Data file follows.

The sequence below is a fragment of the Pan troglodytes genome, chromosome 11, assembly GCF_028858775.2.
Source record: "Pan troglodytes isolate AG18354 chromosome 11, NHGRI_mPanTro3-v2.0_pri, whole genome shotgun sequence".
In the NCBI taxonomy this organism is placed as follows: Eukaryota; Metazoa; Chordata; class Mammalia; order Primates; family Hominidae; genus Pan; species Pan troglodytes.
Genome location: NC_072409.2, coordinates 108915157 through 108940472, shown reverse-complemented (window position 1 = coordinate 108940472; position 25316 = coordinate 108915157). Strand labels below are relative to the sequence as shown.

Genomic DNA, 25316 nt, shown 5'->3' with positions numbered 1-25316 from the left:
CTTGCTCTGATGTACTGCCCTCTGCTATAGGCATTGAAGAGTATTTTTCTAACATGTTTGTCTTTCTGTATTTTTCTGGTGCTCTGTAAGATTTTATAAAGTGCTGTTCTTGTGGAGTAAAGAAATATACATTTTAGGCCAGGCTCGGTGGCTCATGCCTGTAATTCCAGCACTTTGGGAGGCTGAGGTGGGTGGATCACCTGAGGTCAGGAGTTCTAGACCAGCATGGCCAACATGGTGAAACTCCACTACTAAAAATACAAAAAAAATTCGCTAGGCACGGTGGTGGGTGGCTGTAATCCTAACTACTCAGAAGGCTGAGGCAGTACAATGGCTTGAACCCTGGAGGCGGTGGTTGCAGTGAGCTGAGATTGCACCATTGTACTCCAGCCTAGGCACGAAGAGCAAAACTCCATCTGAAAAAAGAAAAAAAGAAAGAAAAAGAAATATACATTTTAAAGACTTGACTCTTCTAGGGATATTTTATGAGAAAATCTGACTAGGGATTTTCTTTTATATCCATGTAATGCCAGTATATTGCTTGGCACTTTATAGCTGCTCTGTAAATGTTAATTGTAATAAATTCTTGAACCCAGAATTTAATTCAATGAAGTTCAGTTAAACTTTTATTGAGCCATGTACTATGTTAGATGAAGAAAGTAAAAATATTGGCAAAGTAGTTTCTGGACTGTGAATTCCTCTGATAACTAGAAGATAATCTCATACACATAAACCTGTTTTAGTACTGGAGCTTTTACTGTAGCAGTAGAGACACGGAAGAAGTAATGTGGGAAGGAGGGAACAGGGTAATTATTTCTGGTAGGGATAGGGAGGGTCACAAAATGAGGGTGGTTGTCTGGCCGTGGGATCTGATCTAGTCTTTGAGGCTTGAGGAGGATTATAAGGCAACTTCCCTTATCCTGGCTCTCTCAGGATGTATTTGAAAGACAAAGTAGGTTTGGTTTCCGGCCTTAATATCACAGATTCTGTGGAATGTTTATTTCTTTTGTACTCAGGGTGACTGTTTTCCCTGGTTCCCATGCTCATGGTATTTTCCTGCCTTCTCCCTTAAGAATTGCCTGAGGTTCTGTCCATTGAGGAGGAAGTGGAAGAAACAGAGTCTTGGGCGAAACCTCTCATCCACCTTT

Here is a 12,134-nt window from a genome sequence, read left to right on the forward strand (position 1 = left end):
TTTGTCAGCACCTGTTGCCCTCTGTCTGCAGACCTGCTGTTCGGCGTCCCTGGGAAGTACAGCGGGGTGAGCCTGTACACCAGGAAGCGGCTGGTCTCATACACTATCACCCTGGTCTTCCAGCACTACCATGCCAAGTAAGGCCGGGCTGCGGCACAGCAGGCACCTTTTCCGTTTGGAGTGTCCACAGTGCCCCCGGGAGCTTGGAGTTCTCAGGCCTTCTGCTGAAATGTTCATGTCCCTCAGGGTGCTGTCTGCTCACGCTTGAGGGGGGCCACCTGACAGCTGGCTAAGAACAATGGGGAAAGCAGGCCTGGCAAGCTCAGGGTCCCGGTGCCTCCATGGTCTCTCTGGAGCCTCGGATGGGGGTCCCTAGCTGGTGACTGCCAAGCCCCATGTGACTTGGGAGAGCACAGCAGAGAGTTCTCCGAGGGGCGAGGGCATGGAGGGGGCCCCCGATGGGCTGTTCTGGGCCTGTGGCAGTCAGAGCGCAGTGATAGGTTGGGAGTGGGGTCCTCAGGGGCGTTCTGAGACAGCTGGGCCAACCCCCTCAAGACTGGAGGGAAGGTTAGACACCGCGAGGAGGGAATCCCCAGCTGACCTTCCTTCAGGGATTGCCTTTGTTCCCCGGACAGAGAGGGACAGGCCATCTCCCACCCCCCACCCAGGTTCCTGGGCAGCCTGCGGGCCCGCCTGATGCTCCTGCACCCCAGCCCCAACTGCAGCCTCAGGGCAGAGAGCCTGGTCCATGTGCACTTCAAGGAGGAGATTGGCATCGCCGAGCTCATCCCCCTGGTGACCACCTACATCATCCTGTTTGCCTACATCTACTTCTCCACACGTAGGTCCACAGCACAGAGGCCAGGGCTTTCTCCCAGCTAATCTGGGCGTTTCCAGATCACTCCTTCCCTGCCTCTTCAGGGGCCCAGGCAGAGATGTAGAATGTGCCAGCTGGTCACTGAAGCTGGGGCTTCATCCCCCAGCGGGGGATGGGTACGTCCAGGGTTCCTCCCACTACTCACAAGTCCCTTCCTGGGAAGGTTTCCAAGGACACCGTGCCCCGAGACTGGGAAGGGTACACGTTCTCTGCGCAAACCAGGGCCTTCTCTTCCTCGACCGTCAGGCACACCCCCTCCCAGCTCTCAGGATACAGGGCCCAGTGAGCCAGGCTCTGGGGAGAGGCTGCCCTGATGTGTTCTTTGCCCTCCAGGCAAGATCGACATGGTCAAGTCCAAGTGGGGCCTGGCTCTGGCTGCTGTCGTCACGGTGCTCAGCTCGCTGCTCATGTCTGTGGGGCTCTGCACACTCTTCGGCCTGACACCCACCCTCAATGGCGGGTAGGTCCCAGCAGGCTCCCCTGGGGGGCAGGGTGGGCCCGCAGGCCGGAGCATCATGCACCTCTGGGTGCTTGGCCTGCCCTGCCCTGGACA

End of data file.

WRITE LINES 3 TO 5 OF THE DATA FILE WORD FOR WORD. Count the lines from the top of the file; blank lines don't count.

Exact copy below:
In the NCBI taxonomy this organism is placed as follows: Eukaryota; Metazoa; Chordata; class Mammalia; order Primates; family Hominidae; genus Pan; species Pan troglodytes.
Genome location: NC_072409.2, coordinates 108915157 through 108940472, shown reverse-complemented (window position 1 = coordinate 108940472; position 25316 = coordinate 108915157). Strand labels below are relative to the sequence as shown.

Genomic DNA, 25316 nt, shown 5'->3' with positions numbered 1-25316 from the left: